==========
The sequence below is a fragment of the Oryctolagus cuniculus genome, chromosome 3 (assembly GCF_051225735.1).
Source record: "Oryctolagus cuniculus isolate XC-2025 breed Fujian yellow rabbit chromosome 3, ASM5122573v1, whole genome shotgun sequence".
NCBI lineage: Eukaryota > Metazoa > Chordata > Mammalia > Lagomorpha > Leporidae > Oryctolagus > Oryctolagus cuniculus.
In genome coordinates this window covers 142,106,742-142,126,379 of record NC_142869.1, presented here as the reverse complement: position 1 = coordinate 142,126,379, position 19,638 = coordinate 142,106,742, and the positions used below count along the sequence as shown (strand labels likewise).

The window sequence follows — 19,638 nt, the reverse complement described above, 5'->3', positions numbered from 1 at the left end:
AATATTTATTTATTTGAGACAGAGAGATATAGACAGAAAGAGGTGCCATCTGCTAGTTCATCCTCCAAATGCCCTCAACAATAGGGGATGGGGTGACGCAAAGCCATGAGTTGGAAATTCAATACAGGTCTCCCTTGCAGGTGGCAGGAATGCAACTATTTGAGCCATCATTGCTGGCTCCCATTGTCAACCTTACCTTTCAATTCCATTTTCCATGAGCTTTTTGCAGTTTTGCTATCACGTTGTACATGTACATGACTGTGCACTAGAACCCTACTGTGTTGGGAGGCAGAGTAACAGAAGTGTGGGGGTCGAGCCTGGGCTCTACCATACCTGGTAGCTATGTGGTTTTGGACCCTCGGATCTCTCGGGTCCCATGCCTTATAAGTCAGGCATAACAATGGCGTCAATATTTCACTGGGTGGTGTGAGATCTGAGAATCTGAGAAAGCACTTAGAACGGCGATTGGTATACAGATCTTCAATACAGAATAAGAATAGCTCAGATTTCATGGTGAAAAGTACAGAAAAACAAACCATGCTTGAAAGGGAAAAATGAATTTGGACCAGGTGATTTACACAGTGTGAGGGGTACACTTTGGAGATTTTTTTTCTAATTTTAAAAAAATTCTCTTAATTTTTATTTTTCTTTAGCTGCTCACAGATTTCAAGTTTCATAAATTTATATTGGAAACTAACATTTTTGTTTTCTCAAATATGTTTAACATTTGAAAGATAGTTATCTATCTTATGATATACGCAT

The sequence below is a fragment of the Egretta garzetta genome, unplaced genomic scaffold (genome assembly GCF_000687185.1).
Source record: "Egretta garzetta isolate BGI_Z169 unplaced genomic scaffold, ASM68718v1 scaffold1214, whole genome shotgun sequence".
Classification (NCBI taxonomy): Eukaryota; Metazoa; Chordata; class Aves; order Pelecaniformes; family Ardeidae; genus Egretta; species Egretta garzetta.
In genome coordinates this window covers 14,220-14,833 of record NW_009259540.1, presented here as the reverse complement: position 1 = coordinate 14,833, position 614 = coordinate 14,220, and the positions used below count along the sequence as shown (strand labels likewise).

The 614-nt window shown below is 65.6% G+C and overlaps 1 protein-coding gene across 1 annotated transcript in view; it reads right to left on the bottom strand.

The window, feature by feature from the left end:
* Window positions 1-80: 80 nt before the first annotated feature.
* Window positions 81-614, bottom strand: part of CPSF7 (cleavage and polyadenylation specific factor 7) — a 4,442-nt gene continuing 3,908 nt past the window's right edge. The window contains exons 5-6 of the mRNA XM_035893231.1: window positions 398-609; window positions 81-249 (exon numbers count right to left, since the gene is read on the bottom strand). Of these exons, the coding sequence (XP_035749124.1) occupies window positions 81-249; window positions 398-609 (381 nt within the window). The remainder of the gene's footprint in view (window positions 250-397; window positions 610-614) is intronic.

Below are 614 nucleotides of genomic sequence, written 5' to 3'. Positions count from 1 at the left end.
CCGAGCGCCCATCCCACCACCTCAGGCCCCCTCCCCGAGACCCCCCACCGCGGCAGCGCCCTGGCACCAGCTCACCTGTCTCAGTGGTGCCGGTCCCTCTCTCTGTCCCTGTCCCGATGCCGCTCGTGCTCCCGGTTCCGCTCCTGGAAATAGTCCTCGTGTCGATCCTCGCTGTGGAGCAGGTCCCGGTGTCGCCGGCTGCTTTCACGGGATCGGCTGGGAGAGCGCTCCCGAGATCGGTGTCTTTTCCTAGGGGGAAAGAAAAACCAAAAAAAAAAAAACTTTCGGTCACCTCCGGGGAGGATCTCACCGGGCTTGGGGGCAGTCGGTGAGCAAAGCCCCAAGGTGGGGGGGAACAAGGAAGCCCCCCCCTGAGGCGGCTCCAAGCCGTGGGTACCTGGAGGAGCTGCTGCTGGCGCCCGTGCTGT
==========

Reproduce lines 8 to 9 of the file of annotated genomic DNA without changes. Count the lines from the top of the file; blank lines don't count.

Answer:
Source record: "Egretta garzetta isolate BGI_Z169 unplaced genomic scaffold, ASM68718v1 scaffold1214, whole genome shotgun sequence".
Classification (NCBI taxonomy): Eukaryota; Metazoa; Chordata; class Aves; order Pelecaniformes; family Ardeidae; genus Egretta; species Egretta garzetta.